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I have the following code and I was wondering if someone could look at it for me.

I have a multi-threaded application that all share an object and operate on it. I've created a pointer to a certain element of it, just so I don't have to type in the long path every time, but I'm concerned it might simply be modifying a copy of the shared object, rather than the shared object itself.

Here is the code:

RPCThread* thr = &(args->s->_shared-_>rpcThread[args->threadIndex]);
thr->_in_use = true;

Is this valid or would this just be modifying a copy?

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TLI! You need to tell us more about your data structures... But I don't see anything that would make a copy here, so until I get more information a tentative response would be you are modifying the right object... but not necessarily thread safely. –  Varkhan Apr 16 '09 at 17:47

1 Answer 1

up vote 2 down vote accepted

Depends on the type of member _rpcThread. If it's simply RPCThread[] or *RPCThread then I don't think you have a problem. If it's a class type then you need to know the return type of its operator[]. If the relevant definition is returning a value rather than a reference, you probably have a copy.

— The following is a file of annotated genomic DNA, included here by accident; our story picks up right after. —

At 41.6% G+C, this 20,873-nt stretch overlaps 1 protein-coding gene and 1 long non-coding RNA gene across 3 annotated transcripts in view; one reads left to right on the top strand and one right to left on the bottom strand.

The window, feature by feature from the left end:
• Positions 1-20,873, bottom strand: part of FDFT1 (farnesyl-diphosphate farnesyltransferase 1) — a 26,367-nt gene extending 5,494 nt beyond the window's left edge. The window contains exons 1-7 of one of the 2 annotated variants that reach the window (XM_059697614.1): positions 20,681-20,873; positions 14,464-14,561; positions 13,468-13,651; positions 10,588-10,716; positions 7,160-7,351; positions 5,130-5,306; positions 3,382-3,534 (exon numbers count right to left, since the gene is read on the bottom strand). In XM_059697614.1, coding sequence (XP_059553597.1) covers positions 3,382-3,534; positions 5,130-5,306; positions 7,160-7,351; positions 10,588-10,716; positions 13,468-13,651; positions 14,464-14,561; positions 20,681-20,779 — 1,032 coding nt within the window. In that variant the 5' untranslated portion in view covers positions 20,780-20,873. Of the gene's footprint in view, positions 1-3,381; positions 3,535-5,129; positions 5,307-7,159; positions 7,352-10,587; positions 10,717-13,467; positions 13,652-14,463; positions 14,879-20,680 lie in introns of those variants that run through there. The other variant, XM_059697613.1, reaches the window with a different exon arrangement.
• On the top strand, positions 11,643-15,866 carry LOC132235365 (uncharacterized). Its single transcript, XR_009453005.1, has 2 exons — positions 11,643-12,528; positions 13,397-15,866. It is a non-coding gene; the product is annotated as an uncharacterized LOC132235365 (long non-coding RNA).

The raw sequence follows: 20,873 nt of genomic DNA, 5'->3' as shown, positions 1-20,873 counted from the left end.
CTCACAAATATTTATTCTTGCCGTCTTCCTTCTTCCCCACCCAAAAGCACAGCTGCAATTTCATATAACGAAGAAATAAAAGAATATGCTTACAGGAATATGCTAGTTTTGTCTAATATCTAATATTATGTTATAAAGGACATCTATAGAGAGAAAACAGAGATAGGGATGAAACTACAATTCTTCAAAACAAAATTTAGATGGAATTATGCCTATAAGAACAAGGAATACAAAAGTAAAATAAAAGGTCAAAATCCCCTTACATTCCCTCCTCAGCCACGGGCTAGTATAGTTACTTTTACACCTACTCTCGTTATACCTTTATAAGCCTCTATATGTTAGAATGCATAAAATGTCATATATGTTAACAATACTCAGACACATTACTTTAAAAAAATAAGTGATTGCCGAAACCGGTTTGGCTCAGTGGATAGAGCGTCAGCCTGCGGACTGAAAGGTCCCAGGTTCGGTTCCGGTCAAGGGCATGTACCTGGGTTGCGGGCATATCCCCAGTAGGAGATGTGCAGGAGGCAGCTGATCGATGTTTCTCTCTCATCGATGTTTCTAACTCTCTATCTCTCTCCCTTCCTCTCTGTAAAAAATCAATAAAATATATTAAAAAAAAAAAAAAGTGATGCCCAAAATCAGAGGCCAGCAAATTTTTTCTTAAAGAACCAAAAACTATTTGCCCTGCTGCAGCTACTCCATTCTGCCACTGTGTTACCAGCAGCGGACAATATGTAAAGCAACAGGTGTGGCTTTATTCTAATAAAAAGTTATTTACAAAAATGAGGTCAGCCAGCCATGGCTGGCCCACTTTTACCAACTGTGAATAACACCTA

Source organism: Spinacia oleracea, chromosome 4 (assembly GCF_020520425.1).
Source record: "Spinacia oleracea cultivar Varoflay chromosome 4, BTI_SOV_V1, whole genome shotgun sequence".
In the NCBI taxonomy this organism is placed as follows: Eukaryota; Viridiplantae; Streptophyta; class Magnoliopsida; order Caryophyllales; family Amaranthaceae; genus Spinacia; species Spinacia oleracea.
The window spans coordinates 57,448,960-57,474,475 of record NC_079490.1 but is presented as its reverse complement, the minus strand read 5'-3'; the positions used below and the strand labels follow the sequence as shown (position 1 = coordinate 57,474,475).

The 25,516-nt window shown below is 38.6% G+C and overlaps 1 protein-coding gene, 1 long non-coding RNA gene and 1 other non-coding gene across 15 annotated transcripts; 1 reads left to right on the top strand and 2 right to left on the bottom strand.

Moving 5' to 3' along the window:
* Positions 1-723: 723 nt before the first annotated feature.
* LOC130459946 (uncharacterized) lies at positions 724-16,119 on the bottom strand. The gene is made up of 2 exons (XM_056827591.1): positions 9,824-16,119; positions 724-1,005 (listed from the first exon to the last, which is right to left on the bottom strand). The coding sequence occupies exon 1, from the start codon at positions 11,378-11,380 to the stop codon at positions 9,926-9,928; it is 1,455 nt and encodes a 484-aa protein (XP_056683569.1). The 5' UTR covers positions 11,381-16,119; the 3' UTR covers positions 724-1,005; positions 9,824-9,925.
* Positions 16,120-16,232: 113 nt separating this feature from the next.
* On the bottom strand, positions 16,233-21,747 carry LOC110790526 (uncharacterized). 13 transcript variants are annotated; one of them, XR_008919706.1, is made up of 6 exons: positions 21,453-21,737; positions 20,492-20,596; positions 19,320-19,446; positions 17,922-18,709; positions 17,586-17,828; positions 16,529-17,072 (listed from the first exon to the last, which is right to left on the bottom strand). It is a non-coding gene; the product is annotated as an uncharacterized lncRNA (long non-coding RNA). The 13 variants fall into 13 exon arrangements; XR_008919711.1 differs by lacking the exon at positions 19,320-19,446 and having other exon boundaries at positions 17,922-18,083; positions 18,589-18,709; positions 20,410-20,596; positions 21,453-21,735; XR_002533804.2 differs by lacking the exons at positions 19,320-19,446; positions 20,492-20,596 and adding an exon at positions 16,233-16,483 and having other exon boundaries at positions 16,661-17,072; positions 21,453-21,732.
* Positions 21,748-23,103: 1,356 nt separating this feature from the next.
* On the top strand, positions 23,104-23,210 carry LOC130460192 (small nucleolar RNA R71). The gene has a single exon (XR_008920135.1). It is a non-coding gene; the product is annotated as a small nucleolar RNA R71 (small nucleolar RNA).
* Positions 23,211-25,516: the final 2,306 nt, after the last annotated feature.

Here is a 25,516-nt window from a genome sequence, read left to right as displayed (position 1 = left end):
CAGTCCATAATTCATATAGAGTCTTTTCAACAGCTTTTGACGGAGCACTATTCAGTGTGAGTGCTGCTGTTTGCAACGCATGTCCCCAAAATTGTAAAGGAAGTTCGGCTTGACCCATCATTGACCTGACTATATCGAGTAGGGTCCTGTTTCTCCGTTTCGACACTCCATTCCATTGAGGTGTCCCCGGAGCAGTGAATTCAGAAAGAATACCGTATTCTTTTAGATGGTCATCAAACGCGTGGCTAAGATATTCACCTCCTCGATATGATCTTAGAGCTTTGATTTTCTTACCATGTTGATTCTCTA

Unless, of course, RPCThread is a class that uses the envelope-letter idiom or implements a virtual Proxy.

If _rpcThread is just an array, you shouldn't have an aliasing issue here of the kind about which you're asking.

Here's a good thing to check without doing much more code reading. Can you change this:

 RPCThread* thr = &(args->s->_shared->_rpcThread[args->threadIndex]);

to this:

 RPCThread* thr = args->s->_shared->_rpcThread + args->threadIndex;

without causing a compile-time error?

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Yes I can do that. –  samoz Apr 16 '09 at 18:08
that bodes well... it's always possible there are some weird conversion operator overloads, but I guess the other thing to check is that different threads think they have the same address (log the address from different threads as a hex value, check for identity) –  Thomas Kammeyer Apr 16 '09 at 20:40

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